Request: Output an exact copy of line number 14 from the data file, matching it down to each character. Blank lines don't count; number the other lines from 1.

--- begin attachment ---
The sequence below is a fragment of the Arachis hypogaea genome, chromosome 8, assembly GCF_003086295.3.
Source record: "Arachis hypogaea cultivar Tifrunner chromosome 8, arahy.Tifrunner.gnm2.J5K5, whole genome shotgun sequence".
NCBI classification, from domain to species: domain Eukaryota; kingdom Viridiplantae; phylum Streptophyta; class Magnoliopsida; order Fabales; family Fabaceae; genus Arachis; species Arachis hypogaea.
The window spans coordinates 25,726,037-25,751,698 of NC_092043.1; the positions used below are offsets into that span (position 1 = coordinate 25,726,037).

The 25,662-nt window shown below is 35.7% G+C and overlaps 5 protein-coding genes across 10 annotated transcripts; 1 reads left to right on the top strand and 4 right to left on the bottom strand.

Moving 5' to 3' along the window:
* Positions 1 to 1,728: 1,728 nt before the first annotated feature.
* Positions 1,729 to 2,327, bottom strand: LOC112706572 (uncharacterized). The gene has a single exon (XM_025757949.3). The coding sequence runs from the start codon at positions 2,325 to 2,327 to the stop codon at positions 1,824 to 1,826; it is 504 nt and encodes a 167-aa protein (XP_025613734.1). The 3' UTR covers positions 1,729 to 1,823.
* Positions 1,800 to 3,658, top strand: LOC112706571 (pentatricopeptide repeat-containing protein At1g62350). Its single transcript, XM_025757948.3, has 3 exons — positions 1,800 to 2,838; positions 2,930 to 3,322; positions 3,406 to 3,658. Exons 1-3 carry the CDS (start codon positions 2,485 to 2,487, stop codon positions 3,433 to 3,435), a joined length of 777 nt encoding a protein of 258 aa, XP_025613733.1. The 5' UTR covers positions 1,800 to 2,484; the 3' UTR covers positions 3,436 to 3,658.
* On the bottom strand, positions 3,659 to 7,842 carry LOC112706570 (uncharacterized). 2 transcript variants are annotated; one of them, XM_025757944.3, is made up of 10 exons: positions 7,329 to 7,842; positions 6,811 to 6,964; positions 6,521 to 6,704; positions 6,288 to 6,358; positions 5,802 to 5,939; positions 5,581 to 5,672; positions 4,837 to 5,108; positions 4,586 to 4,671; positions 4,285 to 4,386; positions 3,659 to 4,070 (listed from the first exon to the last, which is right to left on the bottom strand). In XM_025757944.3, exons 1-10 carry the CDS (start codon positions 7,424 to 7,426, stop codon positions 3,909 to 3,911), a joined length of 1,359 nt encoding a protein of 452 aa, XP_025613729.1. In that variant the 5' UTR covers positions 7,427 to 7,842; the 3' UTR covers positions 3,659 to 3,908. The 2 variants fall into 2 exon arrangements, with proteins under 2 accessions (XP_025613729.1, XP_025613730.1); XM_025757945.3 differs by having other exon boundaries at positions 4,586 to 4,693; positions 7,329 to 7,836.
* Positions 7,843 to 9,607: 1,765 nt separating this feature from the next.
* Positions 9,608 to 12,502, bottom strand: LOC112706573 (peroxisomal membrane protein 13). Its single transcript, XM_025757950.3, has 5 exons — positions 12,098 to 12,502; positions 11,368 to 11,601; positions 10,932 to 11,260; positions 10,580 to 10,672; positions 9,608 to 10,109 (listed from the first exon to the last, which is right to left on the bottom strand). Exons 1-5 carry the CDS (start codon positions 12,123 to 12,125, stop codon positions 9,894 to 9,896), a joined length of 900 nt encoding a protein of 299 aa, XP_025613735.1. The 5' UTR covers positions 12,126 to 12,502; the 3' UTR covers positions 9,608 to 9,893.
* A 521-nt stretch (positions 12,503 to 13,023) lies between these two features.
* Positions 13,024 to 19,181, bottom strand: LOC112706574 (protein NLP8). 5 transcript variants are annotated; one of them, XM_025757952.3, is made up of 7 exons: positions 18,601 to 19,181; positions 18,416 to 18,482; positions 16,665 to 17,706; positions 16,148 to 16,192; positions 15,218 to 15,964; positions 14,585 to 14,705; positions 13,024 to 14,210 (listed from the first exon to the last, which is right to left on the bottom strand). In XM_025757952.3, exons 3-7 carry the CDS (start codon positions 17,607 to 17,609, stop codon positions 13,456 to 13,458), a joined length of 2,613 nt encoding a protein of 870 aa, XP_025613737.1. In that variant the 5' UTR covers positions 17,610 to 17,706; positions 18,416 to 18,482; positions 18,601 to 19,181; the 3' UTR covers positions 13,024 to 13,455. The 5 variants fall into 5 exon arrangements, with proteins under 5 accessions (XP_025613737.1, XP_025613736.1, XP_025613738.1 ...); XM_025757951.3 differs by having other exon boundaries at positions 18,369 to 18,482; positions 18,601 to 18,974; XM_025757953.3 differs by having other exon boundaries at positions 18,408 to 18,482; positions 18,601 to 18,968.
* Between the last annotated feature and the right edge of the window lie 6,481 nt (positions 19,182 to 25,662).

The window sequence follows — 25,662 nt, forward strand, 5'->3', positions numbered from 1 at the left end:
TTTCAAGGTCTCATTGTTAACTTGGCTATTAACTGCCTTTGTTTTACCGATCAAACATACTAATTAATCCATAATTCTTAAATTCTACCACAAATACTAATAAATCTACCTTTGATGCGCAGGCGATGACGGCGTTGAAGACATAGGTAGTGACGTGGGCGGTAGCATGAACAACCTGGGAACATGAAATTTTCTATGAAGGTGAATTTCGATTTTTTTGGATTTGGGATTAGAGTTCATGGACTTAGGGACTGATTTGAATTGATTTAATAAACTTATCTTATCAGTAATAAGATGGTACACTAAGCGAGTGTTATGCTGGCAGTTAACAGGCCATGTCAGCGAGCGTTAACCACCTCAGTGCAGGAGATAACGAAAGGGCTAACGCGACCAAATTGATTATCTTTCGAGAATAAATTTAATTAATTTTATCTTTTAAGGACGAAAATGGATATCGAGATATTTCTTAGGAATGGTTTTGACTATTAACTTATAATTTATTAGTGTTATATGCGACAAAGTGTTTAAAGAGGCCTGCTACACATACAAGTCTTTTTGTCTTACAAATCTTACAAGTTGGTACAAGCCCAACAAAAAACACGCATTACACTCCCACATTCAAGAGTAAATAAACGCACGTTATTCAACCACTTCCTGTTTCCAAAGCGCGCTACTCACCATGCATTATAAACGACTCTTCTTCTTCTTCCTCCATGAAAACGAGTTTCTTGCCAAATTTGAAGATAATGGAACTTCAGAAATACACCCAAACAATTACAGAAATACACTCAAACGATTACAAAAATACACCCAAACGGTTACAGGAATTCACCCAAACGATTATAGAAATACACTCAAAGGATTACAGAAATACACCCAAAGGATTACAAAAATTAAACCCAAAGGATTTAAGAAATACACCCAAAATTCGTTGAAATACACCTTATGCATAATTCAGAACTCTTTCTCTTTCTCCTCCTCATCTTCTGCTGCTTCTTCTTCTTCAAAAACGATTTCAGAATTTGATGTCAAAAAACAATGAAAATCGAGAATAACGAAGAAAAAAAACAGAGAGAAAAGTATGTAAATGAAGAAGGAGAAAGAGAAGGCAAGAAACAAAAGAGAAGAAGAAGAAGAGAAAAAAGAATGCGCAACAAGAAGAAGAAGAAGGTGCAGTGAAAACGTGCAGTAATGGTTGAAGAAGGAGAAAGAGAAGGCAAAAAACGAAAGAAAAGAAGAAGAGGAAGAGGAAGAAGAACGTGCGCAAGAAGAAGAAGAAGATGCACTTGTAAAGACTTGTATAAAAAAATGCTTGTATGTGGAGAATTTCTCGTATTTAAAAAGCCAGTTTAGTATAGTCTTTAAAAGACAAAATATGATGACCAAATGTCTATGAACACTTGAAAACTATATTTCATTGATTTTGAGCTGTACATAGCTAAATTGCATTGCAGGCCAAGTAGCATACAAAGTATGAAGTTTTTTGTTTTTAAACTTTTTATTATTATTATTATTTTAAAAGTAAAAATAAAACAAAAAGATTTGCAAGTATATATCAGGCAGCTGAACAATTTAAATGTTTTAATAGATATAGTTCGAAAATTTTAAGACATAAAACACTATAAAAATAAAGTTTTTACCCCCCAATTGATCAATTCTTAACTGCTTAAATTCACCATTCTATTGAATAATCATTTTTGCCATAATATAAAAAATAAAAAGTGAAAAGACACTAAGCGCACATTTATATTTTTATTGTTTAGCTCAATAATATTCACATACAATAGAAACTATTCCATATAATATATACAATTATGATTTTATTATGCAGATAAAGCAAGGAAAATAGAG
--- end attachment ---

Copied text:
* Positions 13,024 to 19,181, bottom strand: LOC112706574 (protein NLP8). 5 transcript variants are annotated; one of them, XM_025757952.3, is made up of 7 exons: positions 18,601 to 19,181; positions 18,416 to 18,482; positions 16,665 to 17,706; positions 16,148 to 16,192; positions 15,218 to 15,964; positions 14,585 to 14,705; positions 13,024 to 14,210 (listed from the first exon to the last, which is right to left on the bottom strand). In XM_025757952.3, exons 3-7 carry the CDS (start codon positions 17,607 to 17,609, stop codon positions 13,456 to 13,458), a joined length of 2,613 nt encoding a protein of 870 aa, XP_025613737.1. In that variant the 5' UTR covers positions 17,610 to 17,706; positions 18,416 to 18,482; positions 18,601 to 19,181; the 3' UTR covers positions 13,024 to 13,455. The 5 variants fall into 5 exon arrangements, with proteins under 5 accessions (XP_025613737.1, XP_025613736.1, XP_025613738.1 ...); XM_025757951.3 differs by having other exon boundaries at positions 18,369 to 18,482; positions 18,601 to 18,974; XM_025757953.3 differs by having other exon boundaries at positions 18,408 to 18,482; positions 18,601 to 18,968.